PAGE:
The US Food and Drug Administration gave its final approval to the world’s first prescription drug that was produced via three-dimensional printing technology. Spritam was deemed safe for sale to epilepsy patients in the U.S.
The maker of the drug Aprecia Pharmaceuticals reported that it had used a patented method of 3-D printing called ‘ZipDose.’ The new method allowed the pharma company create an anti-epilepsy pill that is porous enough to dissolve the moment it comes in contact with a liquid including the patient’s saliva. That may prove life-saving especially during epilepsy seizures where patients lose control over their bodies.
The company also said that the new drug would deliver up to 1,000 mg of levetiracetam, a common chemical compound used to tackle epilepsy, in a single dose. Doctors will be able to prescribe Aprecia Pharmaceuticals’ Spritam in the first months of 2016.
Medical experts noted that 3-D printing technology may revolutionize big pharma industry because it will allow the creation of products depending on patients’ needs rather than sticking with the one-type-fits-all approach.
The pill is the first 3-D printed prescription drug to get the U.S. public health agency’s approval, but the FDA had already approved 3-D printed medical devices in recent years including some types of prosthetics. Moreover, medical device producers currently experiment with the new technology in bringing innovative medical devices that can help doctors in their work with hopeless cases.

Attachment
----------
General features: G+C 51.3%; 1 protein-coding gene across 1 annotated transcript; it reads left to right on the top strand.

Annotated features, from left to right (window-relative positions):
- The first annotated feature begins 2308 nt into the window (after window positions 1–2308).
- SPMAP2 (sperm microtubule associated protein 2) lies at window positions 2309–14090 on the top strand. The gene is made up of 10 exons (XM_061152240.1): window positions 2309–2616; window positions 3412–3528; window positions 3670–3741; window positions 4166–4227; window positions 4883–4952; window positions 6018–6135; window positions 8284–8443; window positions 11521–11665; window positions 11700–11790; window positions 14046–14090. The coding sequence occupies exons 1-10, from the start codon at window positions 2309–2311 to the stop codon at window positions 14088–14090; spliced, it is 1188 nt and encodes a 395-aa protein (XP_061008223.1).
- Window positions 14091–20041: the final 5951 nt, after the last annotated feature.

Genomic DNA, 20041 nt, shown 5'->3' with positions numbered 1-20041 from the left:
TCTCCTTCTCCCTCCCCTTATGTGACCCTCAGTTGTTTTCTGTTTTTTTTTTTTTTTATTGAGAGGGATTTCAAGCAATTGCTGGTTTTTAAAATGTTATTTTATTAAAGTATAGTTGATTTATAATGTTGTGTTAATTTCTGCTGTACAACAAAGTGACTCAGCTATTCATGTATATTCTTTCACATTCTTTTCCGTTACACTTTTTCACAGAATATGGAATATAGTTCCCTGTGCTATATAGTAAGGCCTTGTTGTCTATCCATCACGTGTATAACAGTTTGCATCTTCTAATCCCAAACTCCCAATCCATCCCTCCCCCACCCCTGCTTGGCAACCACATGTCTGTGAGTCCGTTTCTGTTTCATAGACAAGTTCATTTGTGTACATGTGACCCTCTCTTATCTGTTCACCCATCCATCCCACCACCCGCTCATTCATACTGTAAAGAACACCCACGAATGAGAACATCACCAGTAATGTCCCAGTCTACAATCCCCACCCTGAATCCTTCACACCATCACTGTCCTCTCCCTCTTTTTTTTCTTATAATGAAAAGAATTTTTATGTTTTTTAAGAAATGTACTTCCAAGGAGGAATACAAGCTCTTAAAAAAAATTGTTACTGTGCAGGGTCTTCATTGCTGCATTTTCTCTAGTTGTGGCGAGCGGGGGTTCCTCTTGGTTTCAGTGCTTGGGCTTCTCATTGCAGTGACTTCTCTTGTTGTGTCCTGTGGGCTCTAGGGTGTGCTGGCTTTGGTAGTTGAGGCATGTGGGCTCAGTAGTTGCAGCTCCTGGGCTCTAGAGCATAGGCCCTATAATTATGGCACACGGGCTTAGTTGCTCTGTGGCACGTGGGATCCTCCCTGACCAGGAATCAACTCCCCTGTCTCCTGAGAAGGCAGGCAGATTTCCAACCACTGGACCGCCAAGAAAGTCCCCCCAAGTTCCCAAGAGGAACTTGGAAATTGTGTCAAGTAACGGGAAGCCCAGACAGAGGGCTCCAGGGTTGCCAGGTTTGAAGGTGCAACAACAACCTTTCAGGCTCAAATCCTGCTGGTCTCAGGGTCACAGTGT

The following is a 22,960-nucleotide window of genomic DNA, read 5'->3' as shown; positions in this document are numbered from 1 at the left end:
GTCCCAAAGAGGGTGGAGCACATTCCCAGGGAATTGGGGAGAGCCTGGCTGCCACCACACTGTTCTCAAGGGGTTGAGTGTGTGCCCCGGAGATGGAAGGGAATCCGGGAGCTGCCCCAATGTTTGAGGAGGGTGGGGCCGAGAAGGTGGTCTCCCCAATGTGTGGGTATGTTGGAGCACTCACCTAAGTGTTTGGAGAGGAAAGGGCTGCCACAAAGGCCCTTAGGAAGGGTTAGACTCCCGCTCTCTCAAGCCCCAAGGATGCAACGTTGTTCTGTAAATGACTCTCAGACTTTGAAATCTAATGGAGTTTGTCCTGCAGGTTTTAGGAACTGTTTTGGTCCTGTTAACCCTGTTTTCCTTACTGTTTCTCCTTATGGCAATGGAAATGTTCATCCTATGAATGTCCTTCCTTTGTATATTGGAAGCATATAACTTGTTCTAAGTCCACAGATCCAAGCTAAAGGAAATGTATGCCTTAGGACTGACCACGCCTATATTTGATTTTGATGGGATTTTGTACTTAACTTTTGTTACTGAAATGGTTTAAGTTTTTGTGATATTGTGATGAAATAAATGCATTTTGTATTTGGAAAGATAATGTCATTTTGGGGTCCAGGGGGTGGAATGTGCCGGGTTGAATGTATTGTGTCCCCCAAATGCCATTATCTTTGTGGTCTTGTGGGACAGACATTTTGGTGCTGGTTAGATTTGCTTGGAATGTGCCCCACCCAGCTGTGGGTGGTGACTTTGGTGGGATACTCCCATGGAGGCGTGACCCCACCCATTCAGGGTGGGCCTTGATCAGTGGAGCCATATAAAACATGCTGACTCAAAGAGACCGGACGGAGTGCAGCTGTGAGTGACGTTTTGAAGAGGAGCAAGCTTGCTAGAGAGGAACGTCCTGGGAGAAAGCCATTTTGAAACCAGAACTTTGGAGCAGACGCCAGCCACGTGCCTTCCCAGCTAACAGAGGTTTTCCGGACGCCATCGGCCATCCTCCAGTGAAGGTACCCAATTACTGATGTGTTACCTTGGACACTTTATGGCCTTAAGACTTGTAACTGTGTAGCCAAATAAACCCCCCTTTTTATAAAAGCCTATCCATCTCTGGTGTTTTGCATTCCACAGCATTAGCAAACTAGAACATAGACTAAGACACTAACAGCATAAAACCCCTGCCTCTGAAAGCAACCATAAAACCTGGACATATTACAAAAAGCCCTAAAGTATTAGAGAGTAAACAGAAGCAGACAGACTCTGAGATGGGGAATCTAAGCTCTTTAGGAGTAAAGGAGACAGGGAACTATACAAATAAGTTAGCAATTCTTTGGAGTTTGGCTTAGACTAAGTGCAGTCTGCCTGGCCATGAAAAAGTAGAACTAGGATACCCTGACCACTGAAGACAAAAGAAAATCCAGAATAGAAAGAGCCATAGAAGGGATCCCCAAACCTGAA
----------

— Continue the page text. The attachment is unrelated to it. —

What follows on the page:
For instance, a U.K.-based company provided the raw material needed by a 3-D printer for the reconstruction of the largest bonny parts of the human body. For instance one U.S. patient now lives with a 75-percent-reconstructed skull due to 3-D printing technology.
Also, new skin will soon be printed. Researchers worldwide are working towards finding the best approach to printing artificial skin that matches the patient’s skin tone accurately. If they are successful, the technology can help burn victims get a new life.
Researchers also plan to set in place a “skin database” with the samples of skins printed so far, so that a hospital doesn’t have to waste any more time with matching tones.
Plus, 3-D printing technology can reduce costs of prosthetic eyes for instance. Currently artificial eyes may take months to be created because they need to be painted by hand. But a 3-D printer can cut costs and time since a printer can fabricate 150 eyes per hour. Plus, details such as size, iris color, and even blood vessels can be more accurately rendered via the new technology. And the possibilities for other medical use are endless.
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